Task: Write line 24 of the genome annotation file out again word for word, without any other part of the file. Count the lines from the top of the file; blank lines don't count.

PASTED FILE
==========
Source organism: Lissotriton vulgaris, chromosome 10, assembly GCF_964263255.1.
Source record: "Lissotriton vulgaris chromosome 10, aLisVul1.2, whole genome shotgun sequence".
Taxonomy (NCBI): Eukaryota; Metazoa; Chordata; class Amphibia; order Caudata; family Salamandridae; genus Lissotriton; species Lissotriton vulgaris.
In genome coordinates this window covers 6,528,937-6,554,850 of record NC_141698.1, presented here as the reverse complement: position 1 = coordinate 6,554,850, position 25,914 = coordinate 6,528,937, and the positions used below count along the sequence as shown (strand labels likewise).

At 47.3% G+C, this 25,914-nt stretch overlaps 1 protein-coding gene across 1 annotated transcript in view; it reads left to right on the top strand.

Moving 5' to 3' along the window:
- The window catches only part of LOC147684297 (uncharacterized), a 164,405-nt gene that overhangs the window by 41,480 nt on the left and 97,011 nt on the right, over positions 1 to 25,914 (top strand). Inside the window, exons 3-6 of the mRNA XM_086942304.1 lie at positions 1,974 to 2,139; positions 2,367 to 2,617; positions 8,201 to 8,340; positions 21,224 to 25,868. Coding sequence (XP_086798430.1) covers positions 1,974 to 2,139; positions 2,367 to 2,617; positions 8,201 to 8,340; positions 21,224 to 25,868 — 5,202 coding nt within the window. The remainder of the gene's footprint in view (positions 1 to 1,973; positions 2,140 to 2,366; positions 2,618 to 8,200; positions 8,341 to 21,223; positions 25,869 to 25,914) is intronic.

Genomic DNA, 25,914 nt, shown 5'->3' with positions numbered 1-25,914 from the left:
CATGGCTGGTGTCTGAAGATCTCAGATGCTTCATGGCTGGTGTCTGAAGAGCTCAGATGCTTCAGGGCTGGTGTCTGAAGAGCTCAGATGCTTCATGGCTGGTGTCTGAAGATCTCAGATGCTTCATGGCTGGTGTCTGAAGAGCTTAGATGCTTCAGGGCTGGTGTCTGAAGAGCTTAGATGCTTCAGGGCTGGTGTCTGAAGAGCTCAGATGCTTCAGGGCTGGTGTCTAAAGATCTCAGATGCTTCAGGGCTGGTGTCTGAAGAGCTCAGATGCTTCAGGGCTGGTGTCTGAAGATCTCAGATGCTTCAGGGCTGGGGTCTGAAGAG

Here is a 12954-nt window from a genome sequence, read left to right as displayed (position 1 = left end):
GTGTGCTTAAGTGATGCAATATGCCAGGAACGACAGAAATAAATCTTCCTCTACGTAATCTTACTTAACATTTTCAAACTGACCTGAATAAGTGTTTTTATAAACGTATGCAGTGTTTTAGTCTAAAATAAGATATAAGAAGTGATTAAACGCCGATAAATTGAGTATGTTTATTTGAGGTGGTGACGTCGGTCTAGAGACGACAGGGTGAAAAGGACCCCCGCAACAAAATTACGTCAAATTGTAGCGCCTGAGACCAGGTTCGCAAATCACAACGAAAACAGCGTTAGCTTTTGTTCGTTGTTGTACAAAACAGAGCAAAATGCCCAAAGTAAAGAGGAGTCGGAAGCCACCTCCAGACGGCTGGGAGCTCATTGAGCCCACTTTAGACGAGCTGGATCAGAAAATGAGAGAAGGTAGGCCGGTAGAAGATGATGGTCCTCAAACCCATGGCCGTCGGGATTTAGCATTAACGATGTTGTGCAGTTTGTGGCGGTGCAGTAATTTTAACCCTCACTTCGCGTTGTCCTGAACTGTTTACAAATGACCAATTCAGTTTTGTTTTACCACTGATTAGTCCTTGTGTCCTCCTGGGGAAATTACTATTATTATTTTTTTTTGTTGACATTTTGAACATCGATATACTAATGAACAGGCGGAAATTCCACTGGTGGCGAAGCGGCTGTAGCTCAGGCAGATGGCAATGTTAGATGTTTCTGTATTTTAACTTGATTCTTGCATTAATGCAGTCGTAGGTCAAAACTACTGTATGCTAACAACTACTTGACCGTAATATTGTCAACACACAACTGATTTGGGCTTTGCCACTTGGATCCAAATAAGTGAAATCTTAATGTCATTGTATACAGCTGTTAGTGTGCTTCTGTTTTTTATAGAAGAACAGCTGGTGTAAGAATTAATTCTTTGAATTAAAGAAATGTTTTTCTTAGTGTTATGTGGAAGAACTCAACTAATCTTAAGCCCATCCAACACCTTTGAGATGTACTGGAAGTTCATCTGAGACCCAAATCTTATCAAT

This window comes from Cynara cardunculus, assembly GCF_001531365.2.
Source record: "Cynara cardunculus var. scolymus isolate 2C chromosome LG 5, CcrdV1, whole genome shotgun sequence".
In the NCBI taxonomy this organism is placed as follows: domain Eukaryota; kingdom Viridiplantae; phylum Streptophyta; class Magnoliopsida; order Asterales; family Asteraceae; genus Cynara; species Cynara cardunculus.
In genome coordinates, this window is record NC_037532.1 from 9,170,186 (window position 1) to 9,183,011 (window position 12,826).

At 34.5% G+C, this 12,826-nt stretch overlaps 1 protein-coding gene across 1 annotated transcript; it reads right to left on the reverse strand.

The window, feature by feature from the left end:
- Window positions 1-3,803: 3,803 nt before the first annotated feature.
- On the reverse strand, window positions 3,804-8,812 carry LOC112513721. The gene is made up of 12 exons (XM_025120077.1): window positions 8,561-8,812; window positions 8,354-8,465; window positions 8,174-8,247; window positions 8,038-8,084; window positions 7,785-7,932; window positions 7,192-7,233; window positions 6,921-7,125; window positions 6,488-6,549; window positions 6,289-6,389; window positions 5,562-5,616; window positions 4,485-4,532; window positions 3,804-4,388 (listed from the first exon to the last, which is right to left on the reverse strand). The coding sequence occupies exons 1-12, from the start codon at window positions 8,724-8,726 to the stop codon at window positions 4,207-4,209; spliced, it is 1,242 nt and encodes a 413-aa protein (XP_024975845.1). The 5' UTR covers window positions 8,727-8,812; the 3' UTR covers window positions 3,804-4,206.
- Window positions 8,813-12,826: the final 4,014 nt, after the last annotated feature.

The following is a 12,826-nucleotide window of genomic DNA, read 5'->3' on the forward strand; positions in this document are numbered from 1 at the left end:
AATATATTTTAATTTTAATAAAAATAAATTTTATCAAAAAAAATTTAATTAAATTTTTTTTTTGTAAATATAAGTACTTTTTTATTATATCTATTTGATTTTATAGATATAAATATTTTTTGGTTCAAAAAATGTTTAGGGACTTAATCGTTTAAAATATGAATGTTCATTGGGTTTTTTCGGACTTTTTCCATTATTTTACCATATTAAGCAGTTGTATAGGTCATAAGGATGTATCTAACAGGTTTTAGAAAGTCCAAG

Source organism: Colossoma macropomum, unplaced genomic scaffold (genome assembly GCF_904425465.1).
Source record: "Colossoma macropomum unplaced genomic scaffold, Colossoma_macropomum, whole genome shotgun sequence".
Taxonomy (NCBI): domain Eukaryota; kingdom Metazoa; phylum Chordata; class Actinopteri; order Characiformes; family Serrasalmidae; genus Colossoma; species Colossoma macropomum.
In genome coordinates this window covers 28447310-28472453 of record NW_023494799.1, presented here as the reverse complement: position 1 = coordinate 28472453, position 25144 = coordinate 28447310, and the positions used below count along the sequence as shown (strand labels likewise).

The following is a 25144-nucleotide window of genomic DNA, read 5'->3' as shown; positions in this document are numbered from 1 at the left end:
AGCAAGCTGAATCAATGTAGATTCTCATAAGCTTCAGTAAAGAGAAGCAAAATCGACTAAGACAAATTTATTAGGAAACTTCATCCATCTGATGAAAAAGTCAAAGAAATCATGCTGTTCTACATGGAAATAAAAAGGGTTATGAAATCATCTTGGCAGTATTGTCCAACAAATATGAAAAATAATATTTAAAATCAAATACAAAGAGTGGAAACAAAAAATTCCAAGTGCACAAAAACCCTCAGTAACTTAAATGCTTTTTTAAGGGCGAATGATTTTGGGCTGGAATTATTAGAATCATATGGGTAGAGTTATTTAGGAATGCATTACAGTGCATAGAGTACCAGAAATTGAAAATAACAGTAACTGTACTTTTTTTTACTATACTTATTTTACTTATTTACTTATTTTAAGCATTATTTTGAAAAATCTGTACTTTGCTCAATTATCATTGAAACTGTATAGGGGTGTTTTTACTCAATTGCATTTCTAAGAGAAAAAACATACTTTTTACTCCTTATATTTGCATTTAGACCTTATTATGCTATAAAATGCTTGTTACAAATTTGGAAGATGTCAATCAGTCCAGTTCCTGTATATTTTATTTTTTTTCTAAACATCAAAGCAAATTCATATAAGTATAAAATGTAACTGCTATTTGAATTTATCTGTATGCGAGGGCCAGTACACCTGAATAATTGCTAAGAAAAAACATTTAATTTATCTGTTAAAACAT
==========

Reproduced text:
Source record: "Colossoma macropomum unplaced genomic scaffold, Colossoma_macropomum, whole genome shotgun sequence".